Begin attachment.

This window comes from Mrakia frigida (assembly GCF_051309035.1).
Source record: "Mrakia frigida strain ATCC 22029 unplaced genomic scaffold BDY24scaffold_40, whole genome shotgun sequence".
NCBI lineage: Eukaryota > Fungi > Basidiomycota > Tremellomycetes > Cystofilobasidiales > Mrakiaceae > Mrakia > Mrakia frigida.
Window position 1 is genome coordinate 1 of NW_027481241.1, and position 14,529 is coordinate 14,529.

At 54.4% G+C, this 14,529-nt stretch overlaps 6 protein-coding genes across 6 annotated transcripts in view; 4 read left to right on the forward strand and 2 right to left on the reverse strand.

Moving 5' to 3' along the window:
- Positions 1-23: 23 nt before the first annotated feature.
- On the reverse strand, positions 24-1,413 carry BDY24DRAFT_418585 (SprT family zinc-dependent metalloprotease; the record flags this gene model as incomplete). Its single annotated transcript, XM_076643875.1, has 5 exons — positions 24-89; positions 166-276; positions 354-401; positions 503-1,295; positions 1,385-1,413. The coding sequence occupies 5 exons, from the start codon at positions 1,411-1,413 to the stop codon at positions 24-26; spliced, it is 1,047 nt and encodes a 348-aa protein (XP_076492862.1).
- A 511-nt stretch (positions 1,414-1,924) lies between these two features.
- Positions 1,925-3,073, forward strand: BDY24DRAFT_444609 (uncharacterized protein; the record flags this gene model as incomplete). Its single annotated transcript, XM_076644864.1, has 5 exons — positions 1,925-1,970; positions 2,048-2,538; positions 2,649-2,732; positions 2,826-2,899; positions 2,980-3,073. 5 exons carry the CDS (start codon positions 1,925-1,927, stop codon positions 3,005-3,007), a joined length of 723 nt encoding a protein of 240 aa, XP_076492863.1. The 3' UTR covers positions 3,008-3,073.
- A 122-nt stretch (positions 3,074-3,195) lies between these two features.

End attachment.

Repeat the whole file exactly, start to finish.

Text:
This window comes from Mrakia frigida (assembly GCF_051309035.1).
Source record: "Mrakia frigida strain ATCC 22029 unplaced genomic scaffold BDY24scaffold_40, whole genome shotgun sequence".
NCBI lineage: Eukaryota > Fungi > Basidiomycota > Tremellomycetes > Cystofilobasidiales > Mrakiaceae > Mrakia > Mrakia frigida.
Window position 1 is genome coordinate 1 of NW_027481241.1, and position 14,529 is coordinate 14,529.

At 54.4% G+C, this 14,529-nt stretch overlaps 6 protein-coding genes across 6 annotated transcripts in view; 4 read left to right on the forward strand and 2 right to left on the reverse strand.

Moving 5' to 3' along the window:
- Positions 1-23: 23 nt before the first annotated feature.
- On the reverse strand, positions 24-1,413 carry BDY24DRAFT_418585 (SprT family zinc-dependent metalloprotease; the record flags this gene model as incomplete). Its single annotated transcript, XM_076643875.1, has 5 exons — positions 24-89; positions 166-276; positions 354-401; positions 503-1,295; positions 1,385-1,413. The coding sequence occupies 5 exons, from the start codon at positions 1,411-1,413 to the stop codon at positions 24-26; spliced, it is 1,047 nt and encodes a 348-aa protein (XP_076492862.1).
- A 511-nt stretch (positions 1,414-1,924) lies between these two features.
- Positions 1,925-3,073, forward strand: BDY24DRAFT_444609 (uncharacterized protein; the record flags this gene model as incomplete). Its single annotated transcript, XM_076644864.1, has 5 exons — positions 1,925-1,970; positions 2,048-2,538; positions 2,649-2,732; positions 2,826-2,899; positions 2,980-3,073. 5 exons carry the CDS (start codon positions 1,925-1,927, stop codon positions 3,005-3,007), a joined length of 723 nt encoding a protein of 240 aa, XP_076492863.1. The 3' UTR covers positions 3,008-3,073.
- A 122-nt stretch (positions 3,074-3,195) lies between these two features.